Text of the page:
In a vote of key events in 2008, Aktuálně.cz readers voted the Communists return to power as the most significant one. 

RADAR BASE ON CZECH SOIL. It has been here so many times before and it is a world-known fact by now that two thirds of Czechs oppose the US radar base as a part of the missile defense shield in the Brdy region, some 100 km westward Prague.

Countless protests staged in the capital as we as around the country show that a majority of Czechs do not buy the “rogue state” argument the United States has been trying to sell the world and the Czechs via the Czech government.

In spite of all this US and ČR sign a missile defense treaty in July during the visit of US Secretary of State Condoleezza Rice.

LISBON TREATY. “The Treaty of Lisbon amending the Treaty on European Union and Treaty on establishing the European Community and Charter of Fundamental Rights of the European Union are not in conflict with the constitutional order,” were the first words of Pavel Rychetský, chairman of the Constitutional Court during its session over the Lisbon Treaty in November.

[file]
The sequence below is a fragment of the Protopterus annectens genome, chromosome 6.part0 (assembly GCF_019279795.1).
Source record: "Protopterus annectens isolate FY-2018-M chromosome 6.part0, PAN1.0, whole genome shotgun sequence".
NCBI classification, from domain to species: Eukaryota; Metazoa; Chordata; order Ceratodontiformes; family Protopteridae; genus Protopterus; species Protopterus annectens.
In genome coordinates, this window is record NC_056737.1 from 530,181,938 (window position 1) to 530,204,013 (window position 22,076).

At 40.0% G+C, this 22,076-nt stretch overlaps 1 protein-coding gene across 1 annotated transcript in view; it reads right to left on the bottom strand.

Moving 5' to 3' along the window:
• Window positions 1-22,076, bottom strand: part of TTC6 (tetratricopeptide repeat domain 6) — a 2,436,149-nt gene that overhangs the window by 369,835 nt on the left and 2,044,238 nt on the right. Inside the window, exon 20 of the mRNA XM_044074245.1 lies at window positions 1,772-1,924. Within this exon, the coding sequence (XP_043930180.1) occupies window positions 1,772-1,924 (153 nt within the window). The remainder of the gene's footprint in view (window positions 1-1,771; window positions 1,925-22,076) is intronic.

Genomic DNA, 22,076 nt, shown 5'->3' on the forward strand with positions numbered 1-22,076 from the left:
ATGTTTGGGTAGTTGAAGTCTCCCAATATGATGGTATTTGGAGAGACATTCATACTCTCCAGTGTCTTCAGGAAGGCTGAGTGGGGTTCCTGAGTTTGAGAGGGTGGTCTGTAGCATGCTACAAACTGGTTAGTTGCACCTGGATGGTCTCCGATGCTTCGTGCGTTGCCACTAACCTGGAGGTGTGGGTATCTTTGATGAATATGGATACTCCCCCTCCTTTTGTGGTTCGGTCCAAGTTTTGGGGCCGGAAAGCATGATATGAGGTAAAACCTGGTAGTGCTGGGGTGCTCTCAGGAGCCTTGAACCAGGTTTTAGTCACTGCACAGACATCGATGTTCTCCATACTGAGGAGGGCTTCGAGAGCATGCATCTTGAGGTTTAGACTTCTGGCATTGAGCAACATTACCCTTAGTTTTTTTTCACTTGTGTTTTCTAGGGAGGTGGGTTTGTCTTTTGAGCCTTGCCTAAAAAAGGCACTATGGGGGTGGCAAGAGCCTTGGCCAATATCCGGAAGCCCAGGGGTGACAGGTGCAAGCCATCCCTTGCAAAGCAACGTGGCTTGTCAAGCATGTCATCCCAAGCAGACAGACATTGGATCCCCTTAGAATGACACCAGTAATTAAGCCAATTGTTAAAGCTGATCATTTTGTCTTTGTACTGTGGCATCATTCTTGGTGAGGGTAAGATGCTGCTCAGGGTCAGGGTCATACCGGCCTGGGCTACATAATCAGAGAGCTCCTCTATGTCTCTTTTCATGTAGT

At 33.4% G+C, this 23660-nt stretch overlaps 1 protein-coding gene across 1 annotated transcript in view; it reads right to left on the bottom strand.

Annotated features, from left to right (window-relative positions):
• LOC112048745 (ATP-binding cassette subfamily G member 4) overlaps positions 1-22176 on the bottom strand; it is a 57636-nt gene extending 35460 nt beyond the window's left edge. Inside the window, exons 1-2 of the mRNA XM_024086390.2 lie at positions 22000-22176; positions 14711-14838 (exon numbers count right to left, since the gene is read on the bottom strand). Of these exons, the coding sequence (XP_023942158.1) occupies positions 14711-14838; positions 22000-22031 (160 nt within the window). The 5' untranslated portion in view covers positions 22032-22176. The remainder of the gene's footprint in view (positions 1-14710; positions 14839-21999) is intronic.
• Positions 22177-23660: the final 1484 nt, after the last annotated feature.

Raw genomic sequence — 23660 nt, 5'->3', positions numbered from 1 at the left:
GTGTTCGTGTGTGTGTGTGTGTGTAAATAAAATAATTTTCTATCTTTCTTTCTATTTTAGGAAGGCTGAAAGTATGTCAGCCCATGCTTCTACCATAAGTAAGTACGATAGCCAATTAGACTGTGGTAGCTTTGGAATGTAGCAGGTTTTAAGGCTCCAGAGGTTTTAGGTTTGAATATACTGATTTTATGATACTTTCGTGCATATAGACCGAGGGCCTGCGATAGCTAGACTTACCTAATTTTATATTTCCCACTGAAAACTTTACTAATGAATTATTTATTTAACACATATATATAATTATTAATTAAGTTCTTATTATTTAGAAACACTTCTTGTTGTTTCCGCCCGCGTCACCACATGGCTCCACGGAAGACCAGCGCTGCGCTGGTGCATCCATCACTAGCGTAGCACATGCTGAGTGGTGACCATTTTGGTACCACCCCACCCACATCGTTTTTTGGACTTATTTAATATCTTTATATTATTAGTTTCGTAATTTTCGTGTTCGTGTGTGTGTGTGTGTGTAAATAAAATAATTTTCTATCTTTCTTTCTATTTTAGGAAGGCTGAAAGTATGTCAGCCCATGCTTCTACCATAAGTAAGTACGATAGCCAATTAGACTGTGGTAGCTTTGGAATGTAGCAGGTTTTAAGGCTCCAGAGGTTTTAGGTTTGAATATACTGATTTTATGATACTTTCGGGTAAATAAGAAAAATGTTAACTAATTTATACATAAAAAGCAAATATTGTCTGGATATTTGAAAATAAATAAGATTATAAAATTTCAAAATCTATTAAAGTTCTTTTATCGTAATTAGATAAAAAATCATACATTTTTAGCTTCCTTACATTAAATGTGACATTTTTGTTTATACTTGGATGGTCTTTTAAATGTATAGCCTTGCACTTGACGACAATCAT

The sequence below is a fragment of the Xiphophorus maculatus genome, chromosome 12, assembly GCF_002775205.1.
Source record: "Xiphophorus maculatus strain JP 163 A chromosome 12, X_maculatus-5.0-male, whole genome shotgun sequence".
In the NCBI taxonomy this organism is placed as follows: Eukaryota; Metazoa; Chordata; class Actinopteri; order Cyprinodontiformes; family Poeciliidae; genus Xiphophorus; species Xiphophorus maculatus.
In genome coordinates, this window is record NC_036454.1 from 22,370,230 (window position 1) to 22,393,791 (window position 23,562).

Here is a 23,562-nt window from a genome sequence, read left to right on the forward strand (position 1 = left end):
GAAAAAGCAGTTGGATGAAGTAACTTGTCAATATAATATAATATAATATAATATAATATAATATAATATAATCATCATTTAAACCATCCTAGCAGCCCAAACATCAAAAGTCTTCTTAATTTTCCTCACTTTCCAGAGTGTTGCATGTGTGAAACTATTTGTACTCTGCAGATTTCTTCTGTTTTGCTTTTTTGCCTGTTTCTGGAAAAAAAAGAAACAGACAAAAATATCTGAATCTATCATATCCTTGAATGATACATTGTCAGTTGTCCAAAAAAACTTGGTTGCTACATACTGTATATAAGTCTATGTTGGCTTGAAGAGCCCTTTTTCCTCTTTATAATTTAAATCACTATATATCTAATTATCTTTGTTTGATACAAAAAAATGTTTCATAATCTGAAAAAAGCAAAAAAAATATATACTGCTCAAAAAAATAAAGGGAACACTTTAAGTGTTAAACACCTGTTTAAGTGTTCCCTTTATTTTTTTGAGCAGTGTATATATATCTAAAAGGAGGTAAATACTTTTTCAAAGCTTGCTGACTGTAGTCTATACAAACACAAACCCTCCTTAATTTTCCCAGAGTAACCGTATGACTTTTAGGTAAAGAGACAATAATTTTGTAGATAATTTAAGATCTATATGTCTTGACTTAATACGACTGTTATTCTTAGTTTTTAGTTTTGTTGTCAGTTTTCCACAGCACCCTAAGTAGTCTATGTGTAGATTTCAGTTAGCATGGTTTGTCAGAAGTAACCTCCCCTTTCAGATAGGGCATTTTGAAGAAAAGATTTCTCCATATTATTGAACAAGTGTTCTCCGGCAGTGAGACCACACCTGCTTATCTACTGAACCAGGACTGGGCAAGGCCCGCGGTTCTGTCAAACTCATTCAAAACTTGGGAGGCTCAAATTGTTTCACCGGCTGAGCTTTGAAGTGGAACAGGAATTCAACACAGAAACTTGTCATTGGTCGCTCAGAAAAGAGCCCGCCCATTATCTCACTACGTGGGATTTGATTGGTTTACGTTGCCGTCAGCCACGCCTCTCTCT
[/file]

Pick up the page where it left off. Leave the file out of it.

The Lisbon Treaty was submitted to the Constitutional Court by the Senate in March this year. Among fierce critics of the treaty and EU as such is also Czech president Václav Klaus. He warned the Treaty would reduce the sovereigntyof the Czech nation. It won’t, said the Court. The Treaty is yet to be ratified by Czech MPs.

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Aktuálně.cz readers have a chance to vote eight key events by their own choice. According to them, at the moment of all the world and domestic affairs the victory of Barack Obama is the most significant event of the year, followed by the global economic crisis and Czech communists joining regional governments.

We would like to know the opinion of our CzechNews readers. What key events that took place in the Czech Republic do you consider the most important ones? Please use the discussion forum below to suggest your own views of the most important events in 2008.

And don´t forget to have a look at the photogallery capturing some of the eye-catching images of key events in 2008


Infobox – Historic years ending in ‘8’

Josef Koudelka: Invaze 68

The Republic of Czechoslovakia was proclaimed declaring its independence from the Austro-Hungarian Empire. Tomáš Masaryk was elected its first president.

1938 A Conference in Germany’s Munich resulted in annexing Sudetenland to Germany and Czechoslovakia’s president Beneš resigned.

1948 Communists organized massive strikes and won majority in the government. Klement Gottwald became the first “workers'” president.

1968 Alexandr Dubček, member of the more liberal wing of the Communist Party, attempted to usher in what is popularly known now “socialism with a human face”. But Soviet led Warsaw Pact troops invaded Czechoslovakia on August 21 and Dubček’s reforms were over.